Designing Your Home with Love and Appreciation

Case Studies

In light of the New Year and the likelihood that improvements to your home are on your list of resolutions, I offer that starting from a place of love and appreciation rather than disappointment and disgust will give a better perspective. Loathing or resenting what we feel we can’t change flows freely when thinking about our homes. We often forget to see our home as a vital part of our support network. Similar to when you make changes and improvements to yourself, success is more likely when you approach your goals from a place of reward rather than punishment.

Many years ago when I quit smoking after numerous failures, it was a shift in how I thought about it that finally worked. Rather than focusing my mind on the loss of my beloved habit (and I did love it),  I focused on what I was gaining. For example; social acceptance by not having to stand outside the party shivering and freezing in my platform shoes while I watched the merriment through the window, more money for more platform shoes and oh yes, better health.

When we first meet our clients we always ask them to identify what they love about their home and what they like in general as far as décor goes. They often falter and struggle with these questions. Many say they would rather show us what they don’t like. They find this easier and believe that as design professionals we should be able to extrapolate what they like from what they don’t. It is assumed that from this negative view we would make their home look beautiful and work beautifully thus making them happy in their home.

Screen shot 2015-01-19 at 7.28.52 PMNeuropsychologist, and New York Times best-selling author Rick Hanson’s latest book Hardwiring Happiness: The New Brain Science of Contentment, Calm, and Confidence tells us our brain has a bias to the negative and to some extent this might explain it.  The same research shows that redirecting our brains to recall positive experiences can rewire how we think. I believe the thoughts we apply to our homes can be shifted using the same methods used to change how we think about health, relationships, work and other important happiness issues.

As interior designers we create beautiful spaces. The flow of this process  and the outcomes are enhanced by the mindset of the client. When we  guide people in this way they discover the things they love about their homes, but most important, they are able to identify how they want to feel in their homes. No matter what the scope of the project, knowing our clients and their desires for “living” in their home is the foundation to our design work and planning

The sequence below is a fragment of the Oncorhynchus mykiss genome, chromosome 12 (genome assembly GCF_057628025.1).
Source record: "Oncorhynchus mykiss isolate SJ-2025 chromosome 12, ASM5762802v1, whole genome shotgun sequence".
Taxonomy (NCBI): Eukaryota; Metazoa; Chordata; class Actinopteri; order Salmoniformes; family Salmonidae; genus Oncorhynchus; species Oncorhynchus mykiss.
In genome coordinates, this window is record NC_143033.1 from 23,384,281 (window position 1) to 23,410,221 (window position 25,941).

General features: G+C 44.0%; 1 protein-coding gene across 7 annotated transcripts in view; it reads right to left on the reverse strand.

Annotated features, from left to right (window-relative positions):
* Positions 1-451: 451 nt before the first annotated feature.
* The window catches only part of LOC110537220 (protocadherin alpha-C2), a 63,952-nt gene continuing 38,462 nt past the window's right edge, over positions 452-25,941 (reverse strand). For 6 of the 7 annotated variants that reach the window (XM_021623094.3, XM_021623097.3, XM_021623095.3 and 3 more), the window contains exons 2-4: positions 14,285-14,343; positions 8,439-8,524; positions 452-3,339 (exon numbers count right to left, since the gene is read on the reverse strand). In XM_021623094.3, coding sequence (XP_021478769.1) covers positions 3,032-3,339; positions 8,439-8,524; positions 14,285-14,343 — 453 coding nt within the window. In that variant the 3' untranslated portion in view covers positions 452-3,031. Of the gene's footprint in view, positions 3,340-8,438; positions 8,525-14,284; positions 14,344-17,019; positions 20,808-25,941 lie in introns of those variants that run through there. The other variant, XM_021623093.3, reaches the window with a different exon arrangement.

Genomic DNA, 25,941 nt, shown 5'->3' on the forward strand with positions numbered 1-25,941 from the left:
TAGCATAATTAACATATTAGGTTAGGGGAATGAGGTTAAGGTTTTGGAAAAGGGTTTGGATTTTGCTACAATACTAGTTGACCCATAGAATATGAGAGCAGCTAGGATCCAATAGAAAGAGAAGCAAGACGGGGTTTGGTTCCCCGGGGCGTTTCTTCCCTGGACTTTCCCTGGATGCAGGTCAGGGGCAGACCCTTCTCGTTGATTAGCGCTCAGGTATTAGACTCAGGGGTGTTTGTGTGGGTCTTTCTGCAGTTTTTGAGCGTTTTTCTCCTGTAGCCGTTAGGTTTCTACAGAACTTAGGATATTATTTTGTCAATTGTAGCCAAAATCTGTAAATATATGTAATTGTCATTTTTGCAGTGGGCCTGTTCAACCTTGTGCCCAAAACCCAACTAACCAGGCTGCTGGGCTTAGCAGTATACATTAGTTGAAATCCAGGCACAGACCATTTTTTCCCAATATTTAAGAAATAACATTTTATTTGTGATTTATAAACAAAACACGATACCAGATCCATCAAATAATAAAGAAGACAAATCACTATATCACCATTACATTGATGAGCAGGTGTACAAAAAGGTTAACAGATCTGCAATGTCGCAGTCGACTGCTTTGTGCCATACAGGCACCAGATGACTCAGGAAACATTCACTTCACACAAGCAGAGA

Screen shot 2015-01-19 at 7.30.02 PMShining a positive light on what works, what you love and how you want to feel at home creates a healthy contrast to what doesn’t work for you and what needs to change. Planning for changes from this point of view becomes an act of love and kindness to you and your home. Then we can take it from there.


Author: Dwaina

I am devoted to making people love living in their homes. I have done that with absolute joy for most of my life and as a career for the past 20 years or so... I am a homebody – I do not actively seek adventure but I have had adventures. I believe home is the most sacred and important place in the world. I say I grew up on a farm – but I doubt technically it would qualify as a farm. Five acres – one milk cow – one calf - we ate them when they grew up, lots of chickens and a few pigs – we ate them too… I was that kid who dragged rugs and furniture out to the orchard and set up outdoor rooms. It mixed my two favourite things – outside and comfortable furniture. My friends and I would sleep outside in my “rooms”. It was magical because my ceiling was full of stars. I have lived in small houses, big houses, basement suites, cottages, condos and apartments. I have built and I have renovated houses. For a short time in my young life I was without a home – this changed me. I have lived with pets, wanted and unwanted – rodents are unwanted… I have lived in a house richly full with the raising of my four children. I have had the tremendous joy of my children carrying my grandchildren into my home. I have had my home become an “empty nest” and my life shrunken and shattered with the loss of my beloved husband. Home and my people there have always been my comfort. It does not matter where home is, it only matters that you are in it and that you find comfort there and that is why I do what I do.
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